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Fiction

Born too late to see the war, too soon to forget it.
Born too late to see the war, too soon to forget it.

Reiner Schürmann

Origins

"This is a book about the power that a past War holds over a German growing up in the 1950s and 1960s: born too late to see that war and too early to forget it. The narrative shows how painfully public events — the shadows, rather, of events gone by — intrude upon a life and shape it. The English translation appears at a moment when most of the key issues have radically changed. Germany has signed what amounts to a...
  • emigration
  • homosexuality
  • autobiography
  • 1968
  • memory
Current Texts

Diane Williams

How about some string?

I said “Would you like a rope? You know that haul you have is not secured properly.”
“No,” he said, “but I see you have string!”
“If this comes into motion—” I said, “you should use a rope.”
“Any poison ivy on that? ” he asked me, and I told him my rope had been in the barn peacefully for years.
He took a length of it to the bedside table. He had no concept for what wood could endure.
“Table must have broken when I lashed it onto the truck,” he said.
And, when he was moving the sewing machine, he let the cast iron wheels—bang, bang on the stair.
I had settled down to pack up the flamingo cookie jar, the cutlery, and the cookware, but stopped briefly, for how many times do you catch sudden sight of something heartfelt?
I saw our milk cows in their slow...

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Topics
Current Texts

Tom McCarthy

Ecstasy of inauthenticity

The question of authenticity and I go back some way; we’re old sparring partners – frenemies. It’s been a fraught relationship, shot through with paradox and misconstruing. My first novel, Remainder, does turn around its protagonist’s obsession with becoming ‘real’, inhabiting his era or his city, building, skin, movements and gestures in a ‘first-hand’ or ‘authentic’ way, an obsession which he carries to the point of murder. Yet the pleasure of seeing this book receiving glowing press reviews that praised it for its ‘originality’ and ‘true’-ness was tinged with an awareness of something being odd or ‘off’, since Remainder is in fact the most un-original of novels, a novel about non-originality and simulacra that’s quite blatantly composed of set tropes and constructed situations reprised and, only slightly modified, replayed from sources ranging from Ballard’s Crash and Beckett’s Godot back to Sterne’s Tristram Shandy (Uncle Toby’s domestic re-stagings of battle terrains)...

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  • psychoanalysis
  • contemporary literature
  • Jacques Lacan
  • identity
Current Texts
The limp, voluptuous decadence of the place

Bruce Bégout

The limp, voluptuous decadence of the place

  • urbanism
  • avant-garde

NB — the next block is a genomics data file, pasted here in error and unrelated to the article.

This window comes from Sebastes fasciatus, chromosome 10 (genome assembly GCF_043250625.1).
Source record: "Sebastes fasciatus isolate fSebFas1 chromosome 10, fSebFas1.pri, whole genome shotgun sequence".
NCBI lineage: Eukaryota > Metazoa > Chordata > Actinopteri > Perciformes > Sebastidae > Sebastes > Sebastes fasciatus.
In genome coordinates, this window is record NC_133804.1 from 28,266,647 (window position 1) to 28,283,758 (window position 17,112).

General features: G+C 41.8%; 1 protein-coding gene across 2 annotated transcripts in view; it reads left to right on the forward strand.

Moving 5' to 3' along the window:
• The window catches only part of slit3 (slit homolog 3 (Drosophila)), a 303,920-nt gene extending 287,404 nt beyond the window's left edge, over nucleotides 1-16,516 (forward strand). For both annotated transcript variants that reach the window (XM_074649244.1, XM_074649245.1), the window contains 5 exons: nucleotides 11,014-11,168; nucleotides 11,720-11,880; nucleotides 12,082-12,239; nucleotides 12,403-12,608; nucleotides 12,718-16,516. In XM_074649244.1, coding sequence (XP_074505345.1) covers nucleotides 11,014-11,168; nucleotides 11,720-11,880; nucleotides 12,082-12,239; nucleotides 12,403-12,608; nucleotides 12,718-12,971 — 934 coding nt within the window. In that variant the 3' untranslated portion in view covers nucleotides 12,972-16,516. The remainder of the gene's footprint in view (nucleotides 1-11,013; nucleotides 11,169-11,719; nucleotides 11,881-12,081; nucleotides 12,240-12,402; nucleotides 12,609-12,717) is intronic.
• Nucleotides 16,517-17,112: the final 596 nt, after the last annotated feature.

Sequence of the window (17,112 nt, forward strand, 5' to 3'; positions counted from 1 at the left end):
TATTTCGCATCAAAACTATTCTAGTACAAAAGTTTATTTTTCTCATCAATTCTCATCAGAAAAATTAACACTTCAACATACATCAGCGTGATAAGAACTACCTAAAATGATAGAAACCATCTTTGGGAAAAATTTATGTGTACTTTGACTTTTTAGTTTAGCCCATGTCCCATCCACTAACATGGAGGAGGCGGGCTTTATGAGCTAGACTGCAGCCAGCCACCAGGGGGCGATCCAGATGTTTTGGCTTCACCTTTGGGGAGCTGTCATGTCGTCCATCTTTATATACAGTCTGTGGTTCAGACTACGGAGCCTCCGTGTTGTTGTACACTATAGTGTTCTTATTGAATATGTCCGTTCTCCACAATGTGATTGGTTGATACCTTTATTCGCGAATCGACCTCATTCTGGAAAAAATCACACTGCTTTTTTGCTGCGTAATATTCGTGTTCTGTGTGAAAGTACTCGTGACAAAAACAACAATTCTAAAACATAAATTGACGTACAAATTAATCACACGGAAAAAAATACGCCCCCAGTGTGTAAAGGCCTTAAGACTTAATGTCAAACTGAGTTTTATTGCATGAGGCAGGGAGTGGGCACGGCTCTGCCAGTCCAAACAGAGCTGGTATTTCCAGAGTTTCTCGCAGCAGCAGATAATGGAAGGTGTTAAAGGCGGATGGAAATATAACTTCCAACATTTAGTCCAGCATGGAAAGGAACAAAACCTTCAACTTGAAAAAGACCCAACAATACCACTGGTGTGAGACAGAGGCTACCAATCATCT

• contemporary literature
  • short stories
  • obsession
  • Venice

 

Let’s find the stage of human affairs
Let’s find the stage of human affairs

Marion Muller-Colard, Clémence Pollet

Hannah Arendt's Little Theater

While about to finish her last book, the philosopher Hannah Arendt is disturbed by her stubborn alter ego, 9-year-old Little Hannah. Reluctantly, the old woman lets herself drag out onto the streets of New York and into constant conversation by the inquisitive little girl. They enter a little theatre, and together they watch mankind, society, politics, power evolve – and they also experience the role of Evil (in the person of a wolf and of numerous wooden puppets) and its...
  • ethics
  • young readers
  • acting
  • Evil
  • thinking
Current Texts
“Poetry must be made  by all. Not by one.”

Mário Gomes

“Poetry must be made by all. Not by one.”

OPEN
ACCESS
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  • South America
  • fiction
  • spatial turn
  • theory of architecture
  • poetics
  • community
  • architecture
Current Texts

Jochen Thermann

I really should not have hired him…

I really should not have hired him, but he seemed like he could fill in for my regular cook. Schneider had called in sick it seemed like it could drag on, so I took him on without too much fuss. He was a stocky, small man who could speak only broken German. At the end of the day, business had to go on, and the guests were hungry.

The complex relationships that you maintain often are unclear, even to yourself. So too the code that goes along with them. It is hard to decipher. It is only when things go off the rails that you recognize how well the self-regulation mechanisms were working: how Schneider would organize his purchases, how he would talk to the staff, how he put together the ingredients, and how truly he was interested in keeping business humming.

On the surface, the assistant chef worked in the same...